Why We Celebrate Remembrance Day

Remembrance Day is a memorial day observed by Canadians and other members of the Commonwealth since the end of the First World War in order to remember all those who fought and died in the line of duty to keep us free.  Every year on November 11, Canadians pause in a moment of silence to honour and remember more than 2 million Canadians who have served, and continue to serve, Canada during times of war, conflict, and peace.  If we do not remember, their sacrifice is meaningless.

 

A Brief History of Remembrance Day

Remembrance Day was first observed in 1919 throughout the British Commonwealth and was originally called Armistice Day to commemorate the armistice agreement that ended the First World War on Monday, November 11, 1918, at 11:00 am.  Until 1930, Armistice Day was held on the Monday of the week in which November 11 fell.  In 1931 a bill was introduced to observe Armistice Day only on November 11, and to change its name to Remembrance Day.  The first Remembrance Day was observed on November 11, 1931.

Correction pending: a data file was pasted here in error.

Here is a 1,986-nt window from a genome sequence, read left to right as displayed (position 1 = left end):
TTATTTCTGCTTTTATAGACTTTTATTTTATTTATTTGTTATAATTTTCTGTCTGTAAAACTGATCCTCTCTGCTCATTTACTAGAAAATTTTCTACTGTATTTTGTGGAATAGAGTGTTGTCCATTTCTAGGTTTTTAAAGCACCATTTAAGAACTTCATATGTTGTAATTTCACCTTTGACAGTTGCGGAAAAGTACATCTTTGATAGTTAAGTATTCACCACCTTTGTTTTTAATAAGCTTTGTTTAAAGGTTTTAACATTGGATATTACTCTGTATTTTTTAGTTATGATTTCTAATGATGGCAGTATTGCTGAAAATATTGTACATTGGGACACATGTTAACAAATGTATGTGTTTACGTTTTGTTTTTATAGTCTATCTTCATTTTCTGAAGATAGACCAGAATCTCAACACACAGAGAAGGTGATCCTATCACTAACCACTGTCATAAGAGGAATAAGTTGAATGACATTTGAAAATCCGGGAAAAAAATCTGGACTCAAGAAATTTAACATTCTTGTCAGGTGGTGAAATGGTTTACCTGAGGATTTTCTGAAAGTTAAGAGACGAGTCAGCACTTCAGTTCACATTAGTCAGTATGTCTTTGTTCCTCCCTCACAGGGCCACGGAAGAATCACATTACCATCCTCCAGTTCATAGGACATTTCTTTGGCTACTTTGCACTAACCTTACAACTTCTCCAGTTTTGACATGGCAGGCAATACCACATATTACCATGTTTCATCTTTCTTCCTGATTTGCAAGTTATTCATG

How People Celebrate Remembrance Day

Every November 11th, the official Canadian national ceremonies are held at the National War Memorial in Ottawa, ON according to a strict protocol with the Governor General presiding over the ceremony.  A service is held and armed services representatives lay wreaths.  Church services are held across Canada, which often include the playing of “The Last Post”, a reading of “In Flanders Fields” by John McCrae, and two minutes of silence at 11:00.

 

Symbols of Remembrance Day

The most well known symbol associated with Remembrance Day is the poppy due to the poem “In Flanders Fields” by Canadian physician Lieutenant-Colonel John McCrae.  At first real poppies were worn, but now most people wear replica poppies, and their vibrant red colour became a symbol for the blood spilled in the wars.  There are a variety of war memorials throughout Canada as well in order to remember those who fought and died.  By remembering the service and sacrifice of Canadians who served in the World Wars, we recognize the freedom that they fought to preserve.  We must remember.